By Emma Woodham for The Island Eye News
On a balmy October afternoon, event attendees lined up outside eight homes on Sullivan’s Island for Art on the Beach-Chefs in the Kitchen, a unique event benefiting Charleston Pro Bono Legal Services. Nearly thirty local artists displayed their talent throughout the coastal homes while local chefs took charge in the kitchens, serving up both classic and unusual dishes. 918 Middle St. featured the work of Mulu Designs, Ryker Restorations, Oysters All Around, and Modern South Studio-Cory McBee.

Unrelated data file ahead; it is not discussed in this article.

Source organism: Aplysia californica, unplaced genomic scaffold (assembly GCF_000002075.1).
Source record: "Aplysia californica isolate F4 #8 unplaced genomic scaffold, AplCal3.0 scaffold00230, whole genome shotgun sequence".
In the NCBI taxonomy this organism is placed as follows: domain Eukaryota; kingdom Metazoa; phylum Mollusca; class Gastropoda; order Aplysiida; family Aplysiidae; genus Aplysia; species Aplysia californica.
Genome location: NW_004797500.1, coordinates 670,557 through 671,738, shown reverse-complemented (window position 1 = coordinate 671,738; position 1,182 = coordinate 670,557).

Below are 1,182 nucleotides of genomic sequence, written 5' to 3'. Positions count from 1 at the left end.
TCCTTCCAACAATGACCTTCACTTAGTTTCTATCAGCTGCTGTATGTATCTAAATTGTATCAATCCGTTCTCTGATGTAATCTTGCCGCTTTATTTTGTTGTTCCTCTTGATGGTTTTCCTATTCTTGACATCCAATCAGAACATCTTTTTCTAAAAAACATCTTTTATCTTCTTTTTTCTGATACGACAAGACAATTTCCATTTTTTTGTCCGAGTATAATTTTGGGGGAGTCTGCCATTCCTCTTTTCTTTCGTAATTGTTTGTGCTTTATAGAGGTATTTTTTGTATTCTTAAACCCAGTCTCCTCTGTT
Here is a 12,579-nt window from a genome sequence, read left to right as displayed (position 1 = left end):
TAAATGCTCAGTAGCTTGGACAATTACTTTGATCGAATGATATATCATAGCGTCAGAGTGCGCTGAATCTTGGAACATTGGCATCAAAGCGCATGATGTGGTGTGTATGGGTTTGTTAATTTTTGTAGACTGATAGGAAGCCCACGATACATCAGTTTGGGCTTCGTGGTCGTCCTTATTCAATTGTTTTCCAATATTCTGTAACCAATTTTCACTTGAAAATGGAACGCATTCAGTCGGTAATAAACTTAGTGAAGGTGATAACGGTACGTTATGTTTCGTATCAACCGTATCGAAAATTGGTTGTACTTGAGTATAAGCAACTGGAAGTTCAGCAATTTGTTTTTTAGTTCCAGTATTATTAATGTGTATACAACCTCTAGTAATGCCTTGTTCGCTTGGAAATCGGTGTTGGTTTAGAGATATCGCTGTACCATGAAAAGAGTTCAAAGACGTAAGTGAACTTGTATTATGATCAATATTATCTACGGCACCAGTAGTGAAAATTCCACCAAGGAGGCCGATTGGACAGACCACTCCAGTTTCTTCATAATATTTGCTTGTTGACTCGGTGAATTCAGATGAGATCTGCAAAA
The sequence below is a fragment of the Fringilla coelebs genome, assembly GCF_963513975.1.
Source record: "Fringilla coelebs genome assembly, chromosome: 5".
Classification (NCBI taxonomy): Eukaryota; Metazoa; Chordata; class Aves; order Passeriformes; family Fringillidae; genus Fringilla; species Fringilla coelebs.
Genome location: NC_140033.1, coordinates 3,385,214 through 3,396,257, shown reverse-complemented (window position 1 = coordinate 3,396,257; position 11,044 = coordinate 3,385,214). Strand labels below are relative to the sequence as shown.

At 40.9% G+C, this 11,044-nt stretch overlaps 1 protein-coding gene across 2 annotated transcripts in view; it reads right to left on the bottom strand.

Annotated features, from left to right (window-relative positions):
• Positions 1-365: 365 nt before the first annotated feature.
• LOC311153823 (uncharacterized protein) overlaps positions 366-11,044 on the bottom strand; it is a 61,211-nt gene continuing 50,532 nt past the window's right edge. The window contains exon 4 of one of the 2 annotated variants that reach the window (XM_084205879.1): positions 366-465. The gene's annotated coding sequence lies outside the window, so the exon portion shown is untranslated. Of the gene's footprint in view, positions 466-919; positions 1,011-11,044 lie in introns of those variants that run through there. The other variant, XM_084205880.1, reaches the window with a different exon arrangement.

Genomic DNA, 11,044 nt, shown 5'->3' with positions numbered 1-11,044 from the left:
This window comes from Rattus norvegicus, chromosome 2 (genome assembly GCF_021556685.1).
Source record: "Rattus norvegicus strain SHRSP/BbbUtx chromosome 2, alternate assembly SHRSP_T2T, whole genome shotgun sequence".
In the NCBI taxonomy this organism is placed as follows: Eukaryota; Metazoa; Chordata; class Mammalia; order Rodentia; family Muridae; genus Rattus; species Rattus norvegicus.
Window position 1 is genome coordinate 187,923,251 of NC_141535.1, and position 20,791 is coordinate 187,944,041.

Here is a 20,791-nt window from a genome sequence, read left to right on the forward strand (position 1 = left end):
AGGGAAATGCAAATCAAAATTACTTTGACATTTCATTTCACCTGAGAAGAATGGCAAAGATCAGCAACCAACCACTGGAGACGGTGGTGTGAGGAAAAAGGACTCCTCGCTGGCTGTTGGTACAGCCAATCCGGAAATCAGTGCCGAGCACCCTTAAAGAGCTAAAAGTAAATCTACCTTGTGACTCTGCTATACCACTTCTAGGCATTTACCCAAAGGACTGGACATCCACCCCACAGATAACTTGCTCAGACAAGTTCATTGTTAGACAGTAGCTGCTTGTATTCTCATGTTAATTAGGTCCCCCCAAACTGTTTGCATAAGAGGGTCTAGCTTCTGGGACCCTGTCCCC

Oysters All Around displayed their woodenbeaded oyster shell necklaces, all of which are made from locallysourced materials. The showcase pieces of Mulu Designs’ display were their one-of-a-kind clutch purses. Upstairs, Bulls Bay Saltworks served Charleston sea salt chocolate chip cookies while educating guests on how they harvest ocean water and filter out the sea salt. Their salts are used at many downtown restaurants and sold in over twenty states, said Teresa Gooden, co-owner of Bulls Bay Saltworks. 1401 Middle St. was the most highly anticipated stop on the tour route; Mugdock Castle has been featured in many publications and is referred to by many as the “castle house”. As if stepping through time into another world, guests moved slowly throughout the home, speaking in hushed tones as they marveled at the gothic architecture. High ceilings, exquisite granite stonework, and a rooftop patio with a view of both the Atlantic Ocean and the Ravenel Bridge awed event attendees. Throughout the main part of the home, sweetgrass baskets, jewelry, and other creations from Momma Maddie’s Sweetgrass Baskets and paintings by Morgan Cole Art were displayed. Outside, on the poolside patio, local artist Briahna Wenke’s paintings were exhibited for attendees to peruse. Her colorful acrylic portrayals of oyster shells, cotton blossoms, and beach scenes captured the attention of many while they enjoyed sweet treats from Wich Cream and Pure Fluff. Maria Mansfield Richardson, a Charleston resident who has attended Art on the Beach in previous years, was eager to explore the intriguing Mugdock Castle, but also to examine the assembled artwork and chefs. “I’ve been to the event before, and I just love the homes and the art and the combination of the two,” Mansfield Richardson said as she climbed the winding stone staircase inside the castle. 2320 Raven St. possessed a captivating view of the marshes that separate Sullivan’s Island from the mainland and was the ideal setting to view the creations of Hermosa Jewelry, Melting & Market Candles, Charleston Fish Man, Claire Kendall Art, and 5th Spark. While the chef from Mex 1 whipped up appetizers and served a cold cocktail in the kitchen, attendees browsed the beautiful handiwork of Haley Keisler, owner and designer of Hermosa Jewelry. Keisler first experienced Art on the Beach as an attendee herself and was fascinated by how the event brings together so many locals for such a good cause. “I think it’s really cool how this event showcases local homes, artists, and chefs,” Keisler said. Outside, on the porch, the marshlands provided the perfect background setting for the Charleston Fish Man’s paintings. Upstairs, Claire Kendall chatted conversationally with visitors as she worked on another painting in one of the guest bedrooms. At 2424 Jasper St. the smell of a traditional Lowcountry Boil wafted through the house, greeting guests at the front door. In the backyard, Fat Hen Chef Fred Neuville was serving up plates of the coastal classic dish. Upstairs, on the veranda, Joe Benton’s vibrant photos of iconic Charleston locations were showcased, and guests were particularly drawn to his oncein-a-lifetime shot taken during the recent solar eclipse. 2614 Goldbug St. seemed to be one of the most popular homes along the tour. Artwork from four different artists filled the bright home, including pieces from Michelle Owenby, who was also the homeowner.